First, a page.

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Vocal Combinations in the Southern Pied Babbler (Turdoides bicolor) and the Chestnut-Crowned Babbler (Pomatostomus ruficeps): Implications for the Evolution of Human Language


Engesser, Sabrina. Vocal Combinations in the Southern Pied Babbler (Turdoides bicolor) and the Chestnut-Crowned Babbler (Pomatostomus ruficeps): Implications for the Evolution of Human Language. 2017, University of Zurich, Faculty of Science.

Abstract

Language’s expressive power is one of its key characterising features. This generative capacity is achieved through language’s double articulatory nature: meaningless sounds (phonemes) are combined to create meaningful words (phonology/combinatoriality), and words are assembled into higher-order meaningful phrases (syntax/compositionality). Comparative work on non-human animals investigating the evolutionary origin of combinatorial abilities has so far focused on singing species or on primates. Although these studies have shed light on the combinatorial capacities outside of humans, evidence for basic phoneme-like or semantically compositional structures in non-human communication systems is rare. By taking a comparative approach, investigating the prevalence and diversity of combinatoriality within the discrete call system of two highly social passerine birds, this dissertation aimed to unveil selective drivers promoting combinatorial capacities, and provides analogue examples to, and potential precursors of, language’s combinatorial layers.
Work on chestnut-crowned babblers (Pomatostomus ruficeps) demonstrates the reuse of two meaningless sounds (A & B) in different arrangements to generate the functionally distinct AB

Abstract

Language’s expressive power is one of its key characterising features. This generative capacity is achieved through language’s double articulatory nature: meaningless sounds (phonemes) are combined to create meaningful words (phonology/combinatoriality), and words are assembled into higher-order meaningful phrases (syntax/compositionality). Comparative work on non-human animals investigating the evolutionary origin of combinatorial abilities has so far focused on singing species or on primates. Although these studies have shed light on the combinatorial capacities outside of humans, evidence for basic phoneme-like or semantically compositional structures in non-human communication systems is rare. By taking a comparative approach, investigating the prevalence and diversity of combinatoriality within the discrete call system of two highly social passerine birds, this dissertation aimed to unveil selective drivers promoting combinatorial capacities, and provides analogue examples to, and potential precursors of, language’s combinatorial layers.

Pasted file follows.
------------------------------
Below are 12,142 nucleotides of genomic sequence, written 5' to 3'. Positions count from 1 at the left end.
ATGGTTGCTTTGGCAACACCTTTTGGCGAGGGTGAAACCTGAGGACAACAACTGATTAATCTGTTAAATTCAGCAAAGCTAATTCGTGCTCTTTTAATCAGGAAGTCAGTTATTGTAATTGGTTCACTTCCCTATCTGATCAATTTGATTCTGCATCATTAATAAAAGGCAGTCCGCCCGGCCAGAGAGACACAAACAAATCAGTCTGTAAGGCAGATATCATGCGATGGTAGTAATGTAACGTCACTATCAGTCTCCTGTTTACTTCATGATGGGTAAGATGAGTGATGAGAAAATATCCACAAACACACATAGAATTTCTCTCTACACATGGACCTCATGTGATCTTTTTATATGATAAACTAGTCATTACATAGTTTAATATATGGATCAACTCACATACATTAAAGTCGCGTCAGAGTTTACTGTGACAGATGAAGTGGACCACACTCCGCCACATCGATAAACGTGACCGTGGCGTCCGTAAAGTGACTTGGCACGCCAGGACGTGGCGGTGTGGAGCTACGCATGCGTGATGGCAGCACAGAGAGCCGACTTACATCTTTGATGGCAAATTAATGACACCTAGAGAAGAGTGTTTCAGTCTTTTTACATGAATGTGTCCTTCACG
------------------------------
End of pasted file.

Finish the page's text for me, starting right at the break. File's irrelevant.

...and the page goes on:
Work on chestnut-crowned babblers (Pomatostomus ruficeps) demonstrates the reuse of two meaningless sounds (A & B) in different arrangements to generate the functionally distinct AB

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Additional indexing

Item Type:Dissertation (monographical)
Referees:Townsend Simon W, Manser Marta B, Ridley Amanda R
Communities & Collections:07 Faculty of Science > Institute of Evolutionary Biology and Environmental Studies
Dewey Decimal Classification:490 Other languages
890 Other literatures
410 Linguistics
Language:English
Date:2017
Deposited On:04 Oct 2018 13:41
Last Modified:04 Oct 2018 13:42
OA Status:Green
Project Information:
  • : FunderForschungskredit UZH
  • : Grant ID57191601
  • : Project TitleCompositionality in pied babbler vocalisations: identification of selective forces in the evolution of human language
  • : FunderSNSF
  • : Grant IDP1ZHP3_151648
  • : Project TitleCompositionality in pied babbler vocalisations: identification of selective forces in the evolution of human language
  • : FunderForschungskredit UZH
  • : Grant IDFK-14-077
  • : Project TitleVocal combinations in two babbler species: identification of selective forces in the evolution of human language

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